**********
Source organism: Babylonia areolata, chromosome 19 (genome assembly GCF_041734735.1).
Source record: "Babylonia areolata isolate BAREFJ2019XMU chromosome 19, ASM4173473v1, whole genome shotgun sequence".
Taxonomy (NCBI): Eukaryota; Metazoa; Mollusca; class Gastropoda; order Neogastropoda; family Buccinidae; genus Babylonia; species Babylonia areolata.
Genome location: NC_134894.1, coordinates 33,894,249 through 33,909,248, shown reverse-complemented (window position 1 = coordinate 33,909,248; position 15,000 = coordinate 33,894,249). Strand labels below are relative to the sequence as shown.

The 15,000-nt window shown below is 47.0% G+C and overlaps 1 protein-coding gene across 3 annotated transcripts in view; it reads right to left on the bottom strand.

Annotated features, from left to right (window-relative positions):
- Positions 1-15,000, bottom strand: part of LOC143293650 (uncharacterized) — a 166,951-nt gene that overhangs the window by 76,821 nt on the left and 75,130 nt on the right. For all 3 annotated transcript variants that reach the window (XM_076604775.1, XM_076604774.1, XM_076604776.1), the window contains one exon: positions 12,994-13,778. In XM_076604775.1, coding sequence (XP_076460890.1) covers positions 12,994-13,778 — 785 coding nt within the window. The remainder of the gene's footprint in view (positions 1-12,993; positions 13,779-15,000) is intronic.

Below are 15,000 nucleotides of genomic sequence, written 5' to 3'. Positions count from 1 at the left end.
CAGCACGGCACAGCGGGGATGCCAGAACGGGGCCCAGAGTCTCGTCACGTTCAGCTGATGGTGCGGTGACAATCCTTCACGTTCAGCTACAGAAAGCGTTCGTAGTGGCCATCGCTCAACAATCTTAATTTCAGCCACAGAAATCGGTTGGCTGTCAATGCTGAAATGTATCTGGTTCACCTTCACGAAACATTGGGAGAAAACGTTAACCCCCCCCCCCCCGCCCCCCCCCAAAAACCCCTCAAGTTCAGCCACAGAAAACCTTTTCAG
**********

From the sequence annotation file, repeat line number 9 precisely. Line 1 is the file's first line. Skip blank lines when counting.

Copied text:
CAGCACGGCACAGCGGGGATGCCAGAACGGGGCCCAGAGTCTCGTCACGTTCAGCTGATGGTGCGGTGACAATCCTTCACGTTCAGCTACAGAAAGCGTTCGTAGTGGCCATCGCTCAACAATCTTAATTTCAGCCACAGAAATCGGTTGGCTGTCAATGCTGAAATGTATCTGGTTCACCTTCACGAAACATTGGGAGAAAACGTTAACCCCCCCCCCCCCGCCCCCCCCCAAAAACCCCTCAAGTTCAGCCACAGAAAACCTTTTCAG